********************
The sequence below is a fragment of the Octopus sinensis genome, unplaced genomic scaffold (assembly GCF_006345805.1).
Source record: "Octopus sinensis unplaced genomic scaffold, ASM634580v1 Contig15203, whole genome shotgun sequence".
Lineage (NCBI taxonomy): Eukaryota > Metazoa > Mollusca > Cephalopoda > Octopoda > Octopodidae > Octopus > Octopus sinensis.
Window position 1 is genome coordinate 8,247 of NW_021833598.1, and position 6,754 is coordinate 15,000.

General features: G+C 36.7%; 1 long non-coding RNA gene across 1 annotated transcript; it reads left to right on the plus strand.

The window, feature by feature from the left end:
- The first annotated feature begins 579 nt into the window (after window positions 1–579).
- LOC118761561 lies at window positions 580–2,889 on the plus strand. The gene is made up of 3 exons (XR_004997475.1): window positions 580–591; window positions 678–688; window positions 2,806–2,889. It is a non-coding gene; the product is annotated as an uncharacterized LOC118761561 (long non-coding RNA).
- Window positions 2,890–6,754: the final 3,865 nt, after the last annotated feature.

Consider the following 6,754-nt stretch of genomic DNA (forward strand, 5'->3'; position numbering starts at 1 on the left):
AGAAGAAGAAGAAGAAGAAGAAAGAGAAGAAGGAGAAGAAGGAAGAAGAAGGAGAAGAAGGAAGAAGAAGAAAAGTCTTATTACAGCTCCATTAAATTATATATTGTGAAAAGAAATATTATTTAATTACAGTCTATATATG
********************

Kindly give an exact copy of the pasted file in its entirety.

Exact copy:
The sequence below is a fragment of the Octopus sinensis genome, unplaced genomic scaffold (assembly GCF_006345805.1).
Source record: "Octopus sinensis unplaced genomic scaffold, ASM634580v1 Contig15203, whole genome shotgun sequence".
Lineage (NCBI taxonomy): Eukaryota > Metazoa > Mollusca > Cephalopoda > Octopoda > Octopodidae > Octopus > Octopus sinensis.
Window position 1 is genome coordinate 8,247 of NW_021833598.1, and position 6,754 is coordinate 15,000.

General features: G+C 36.7%; 1 long non-coding RNA gene across 1 annotated transcript; it reads left to right on the plus strand.

The window, feature by feature from the left end:
- The first annotated feature begins 579 nt into the window (after window positions 1–579).
- LOC118761561 lies at window positions 580–2,889 on the plus strand. The gene is made up of 3 exons (XR_004997475.1): window positions 580–591; window positions 678–688; window positions 2,806–2,889. It is a non-coding gene; the product is annotated as an uncharacterized LOC118761561 (long non-coding RNA).
- Window positions 2,890–6,754: the final 3,865 nt, after the last annotated feature.

Consider the following 6,754-nt stretch of genomic DNA (forward strand, 5'->3'; position numbering starts at 1 on the left):
AGAAGAAGAAGAAGAAGAAGAAAGAGAAGAAGGAGAAGAAGGAAGAAGAAGGAGAAGAAGGAAGAAGAAGAAAAGTCTTATTACAGCTCCATTAAATTATATATTGTGAAAAGAAATATTATTTAATTACAGTCTATATATG